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Clerk Craft Information
Sep 17, 2018

Clerk Craft Settles 4 National Disputes with USPS

The Clerk Craft recently settled four (4) Step 4 National Disputes with the Postal Service that (1.) address the assignment of injured on duty employees in USPS “pilot” or experimental programs, (2.) Lead Clerk duties and leading other employees, same level and higher, (3.) 204B details to non-supervisory positions, and (4.) Lead Clerk and TACs training and duties.

Lamont Brooks, Clerk Craft Assistant Director, was the assigned officer for the disputes and handled the negotiations that led to the favorable settlements. 

Injured on Duty Employees and USPS “Pilot Programs”

Re: Q15C-4Q-C17352667/HQTC20170058

In a dispute initiated by the American Postal Workers Union (APWU), the issue was, “whether it is a violation of the National Agreement to assign injured on duty employees to perform work associated with a pilot program, experimental program, or other similar programs.”

The parties agreed that, “Injured on duty employees will be assigned Clerk work in accordance with Article 37 and the Memorandum of Understanding (MOU), Re: Temporary Assignment, Reassignment or Reemployment in APWU Represented Crafts of Employees Injured on the Jobdated September 10, 2012, and the Employee and Labor Relations Manual (ELM), Section 546, Reassignment or Reemployment of Employees Injured on Duty.”

The parties further agreed, “Should any programs result in a newly created or revised position, such work shall be assigned in accordance with Article 1.5 of the Collective Bargaining Agreement, consistent with the Goldberg national arbitration award Q10C-4Q-C 14011344.”  The Goldberg national award had to do with the Sales Retention Team issue where the USPS improperly utilized injured workers to perform duties that he determined should have been posted as duty assignments for bid to Clerk Craft employees.

For the remedy in this particular dispute, the parties agreed, “any case held pending this national dispute will be resolved in accordance with this agreement and local fact circumstances. The parties agree that this settlement satisfies those local grievances directly related to the national dispute; however, the local parties may address any remaining contractual issues in accordance with the grievance/arbitration procedure at the local level.”

Lead Clerk Duty Assignments under Clerk Craft Jobs MOU

Re: Q1OC-4Q-C15340465/HQTG20160017

In a case initiated by the APWU, the issue was, “whether the language in Section 2 of the Memorandum of Understanding (MOU), Re: Clerk Craft Jobs, requires that Mail Processing Lead Clerk duty assignments be posted one level higher than the majority of employees in the group.”  This issue was especially a concern at Bulk Mail Centers (BMCs), NDCs, ISCs and other locations where the Postal Service refused to create a new higher level standard position description and qualification standard.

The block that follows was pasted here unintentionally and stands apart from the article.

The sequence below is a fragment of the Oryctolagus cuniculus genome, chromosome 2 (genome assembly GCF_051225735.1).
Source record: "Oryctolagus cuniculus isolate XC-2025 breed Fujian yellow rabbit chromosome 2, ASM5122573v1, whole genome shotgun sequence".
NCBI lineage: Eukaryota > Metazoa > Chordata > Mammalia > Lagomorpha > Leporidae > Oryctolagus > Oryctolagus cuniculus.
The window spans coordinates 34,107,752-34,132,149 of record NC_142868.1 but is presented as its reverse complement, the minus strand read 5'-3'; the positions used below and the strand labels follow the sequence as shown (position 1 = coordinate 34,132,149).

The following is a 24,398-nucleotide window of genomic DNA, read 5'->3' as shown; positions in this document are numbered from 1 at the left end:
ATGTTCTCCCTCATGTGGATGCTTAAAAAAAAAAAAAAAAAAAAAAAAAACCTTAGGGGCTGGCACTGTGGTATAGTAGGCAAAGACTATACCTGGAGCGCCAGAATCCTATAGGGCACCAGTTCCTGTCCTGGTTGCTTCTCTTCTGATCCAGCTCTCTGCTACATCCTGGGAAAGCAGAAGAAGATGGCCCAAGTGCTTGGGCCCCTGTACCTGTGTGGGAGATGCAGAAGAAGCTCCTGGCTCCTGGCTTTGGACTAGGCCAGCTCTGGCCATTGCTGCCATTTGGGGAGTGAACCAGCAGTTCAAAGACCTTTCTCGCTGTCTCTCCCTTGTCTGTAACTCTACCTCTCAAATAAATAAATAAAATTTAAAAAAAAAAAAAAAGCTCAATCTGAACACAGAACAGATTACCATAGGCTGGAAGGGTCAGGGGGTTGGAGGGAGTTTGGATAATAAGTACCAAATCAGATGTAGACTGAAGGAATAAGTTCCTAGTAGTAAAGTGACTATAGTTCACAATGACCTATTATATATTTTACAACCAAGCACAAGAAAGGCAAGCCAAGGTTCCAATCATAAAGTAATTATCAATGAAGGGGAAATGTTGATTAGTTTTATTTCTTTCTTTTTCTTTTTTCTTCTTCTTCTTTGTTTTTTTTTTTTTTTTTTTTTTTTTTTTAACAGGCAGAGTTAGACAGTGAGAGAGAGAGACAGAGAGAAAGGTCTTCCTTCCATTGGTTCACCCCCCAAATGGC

The parties agreed, “In accordance with Section 2, Mail Processing/Customer Service, of the MOU, Re: Clerk Craft Jobsemployees occupying Lead Clerk duty assignments will not direct those employees at the same or higher level in the group to which they are assigned.”

The parties further agreed, “Those employees that have filed a timely grievance currently being held pending the outcome of this dispute shall receive a payment of one level higher for any hours cited in the grievance that were spent directing employees at the same or higher level in the group to which they were assigned.”

And, “The local parties are responsible for application of this settlement to pending grievances, including any monetary remedy. The parties further agree that this settlement satisfies those local grievances directly related to the national dispute; however, the local parties may address any remaining contractual issues in accordance with the grievance/arbitration procedure at the local level.”

204B Details to Non-Supervisory Positions under Clerk Craft Jobs MOU

Re: Q10C-4Q-C15001061/ HQTC20160102

In a case initiated by the USPS, the issue was, “whether the restriction on 204B usage as stated in the Memorandum of Understanding (MOU), Re: Clerk Craft Jobs, Section 2.D, is applicable to bargaining unit employees detailed to non-bargaining, non-supervisory positions.”

The parties agreed that “the restriction regarding 204B usage as stated in the MOU, Re: Clerk Craft Jobs, Section 2.D, does not apply to bargaining unit employees detailed to non-bargaining, non-supervisory positions, as the detailed positions do not supervise bargaining unit employees.” 

The parties also agreed that Article 37.3.A.8 of the Collective Bargaining Agreement is still applicable.  This provision puts limitations on bidding and provides circumstances that would result in the loss of a bid assignment while employees are in a 204b detail or a detail to any non-supervisory EAS position.

The parties further agreed, “any case held pending this national dispute will be resolved in accordance with this agreement and local fact circumstances. The parties agree that this settlement satisfies those local grievances directly related to the national dispute; however, the local parties may address any remaining contractual issues in accordance with the grievance/arbitration procedure at the local level.”

Lead Clerk Duty Assignments and TACS Training and Duties

Re: Q15C-4Q-C18000314/ Q15C-4Q-C18273555